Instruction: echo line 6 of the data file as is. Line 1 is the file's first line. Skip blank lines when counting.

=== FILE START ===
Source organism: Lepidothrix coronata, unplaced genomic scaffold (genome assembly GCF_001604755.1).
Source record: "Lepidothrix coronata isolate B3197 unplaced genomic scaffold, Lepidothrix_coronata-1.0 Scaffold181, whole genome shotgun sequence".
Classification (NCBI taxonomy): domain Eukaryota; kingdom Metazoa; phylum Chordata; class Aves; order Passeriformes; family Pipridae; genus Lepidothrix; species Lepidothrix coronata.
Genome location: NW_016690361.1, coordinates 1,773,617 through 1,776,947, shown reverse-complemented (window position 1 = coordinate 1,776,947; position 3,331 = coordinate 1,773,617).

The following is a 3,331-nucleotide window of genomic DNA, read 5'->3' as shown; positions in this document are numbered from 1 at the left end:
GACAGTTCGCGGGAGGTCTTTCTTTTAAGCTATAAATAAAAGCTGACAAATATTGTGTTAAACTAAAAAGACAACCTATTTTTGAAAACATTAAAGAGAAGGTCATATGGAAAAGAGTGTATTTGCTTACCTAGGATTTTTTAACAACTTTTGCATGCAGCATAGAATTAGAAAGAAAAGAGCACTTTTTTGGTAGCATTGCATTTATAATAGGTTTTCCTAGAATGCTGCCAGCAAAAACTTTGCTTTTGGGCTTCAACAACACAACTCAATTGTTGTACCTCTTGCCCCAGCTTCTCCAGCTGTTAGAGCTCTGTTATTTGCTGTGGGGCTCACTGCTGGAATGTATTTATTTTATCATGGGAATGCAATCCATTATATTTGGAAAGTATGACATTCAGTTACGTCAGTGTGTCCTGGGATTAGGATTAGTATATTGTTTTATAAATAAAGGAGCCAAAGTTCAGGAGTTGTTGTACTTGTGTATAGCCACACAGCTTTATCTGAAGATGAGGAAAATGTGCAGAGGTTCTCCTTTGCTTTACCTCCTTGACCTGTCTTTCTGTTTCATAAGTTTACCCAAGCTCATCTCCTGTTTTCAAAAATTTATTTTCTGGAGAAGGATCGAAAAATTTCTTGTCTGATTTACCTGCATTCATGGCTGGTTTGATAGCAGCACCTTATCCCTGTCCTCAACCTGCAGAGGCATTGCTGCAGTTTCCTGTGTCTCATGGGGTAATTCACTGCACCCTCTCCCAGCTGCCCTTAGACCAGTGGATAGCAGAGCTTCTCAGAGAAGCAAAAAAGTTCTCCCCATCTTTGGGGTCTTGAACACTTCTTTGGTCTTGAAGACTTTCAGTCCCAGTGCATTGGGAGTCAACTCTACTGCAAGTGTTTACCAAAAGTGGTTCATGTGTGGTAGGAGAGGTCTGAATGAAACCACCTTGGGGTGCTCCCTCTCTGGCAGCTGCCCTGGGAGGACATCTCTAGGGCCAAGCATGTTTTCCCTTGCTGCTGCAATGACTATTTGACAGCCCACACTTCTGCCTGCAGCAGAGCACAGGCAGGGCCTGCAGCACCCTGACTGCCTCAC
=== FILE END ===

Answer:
GACAGTTCGCGGGAGGTCTTTCTTTTAAGCTATAAATAAAAGCTGACAAATATTGTGTTAAACTAAAAAGACAACCTATTTTTGAAAACATTAAAGAGAAGGTCATATGGAAAAGAGTGTATTTGCTTACCTAGGATTTTTTAACAACTTTTGCATGCAGCATAGAATTAGAAAGAAAAGAGCACTTTTTTGGTAGCATTGCATTTATAATAGGTTTTCCTAGAATGCTGCCAGCAAAAACTTTGCTTTTGGGCTTCAACAACACAACTCAATTGTTGTACCTCTTGCCCCAGCTTCTCCAGCTGTTAGAGCTCTGTTATTTGCTGTGGGGCTCACTGCTGGAATGTATTTATTTTATCATGGGAATGCAATCCATTATATTTGGAAAGTATGACATTCAGTTACGTCAGTGTGTCCTGGGATTAGGATTAGTATATTGTTTTATAAATAAAGGAGCCAAAGTTCAGGAGTTGTTGTACTTGTGTATAGCCACACAGCTTTATCTGAAGATGAGGAAAATGTGCAGAGGTTCTCCTTTGCTTTACCTCCTTGACCTGTCTTTCTGTTTCATAAGTTTACCCAAGCTCATCTCCTGTTTTCAAAAATTTATTTTCTGGAGAAGGATCGAAAAATTTCTTGTCTGATTTACCTGCATTCATGGCTGGTTTGATAGCAGCACCTTATCCCTGTCCTCAACCTGCAGAGGCATTGCTGCAGTTTCCTGTGTCTCATGGGGTAATTCACTGCACCCTCTCCCAGCTGCCCTTAGACCAGTGGATAGCAGAGCTTCTCAGAGAAGCAAAAAAGTTCTCCCCATCTTTGGGGTCTTGAACACTTCTTTGGTCTTGAAGACTTTCAGTCCCAGTGCATTGGGAGTCAACTCTACTGCAAGTGTTTACCAAAAGTGGTTCATGTGTGGTAGGAGAGGTCTGAATGAAACCACCTTGGGGTGCTCCCTCTCTGGCAGCTGCCCTGGGAGGACATCTCTAGGGCCAAGCATGTTTTCCCTTGCTGCTGCAATGACTATTTGACAGCCCACACTTCTGCCTGCAGCAGAGCACAGGCAGGGCCTGCAGCACCCTGACTGCCTCAC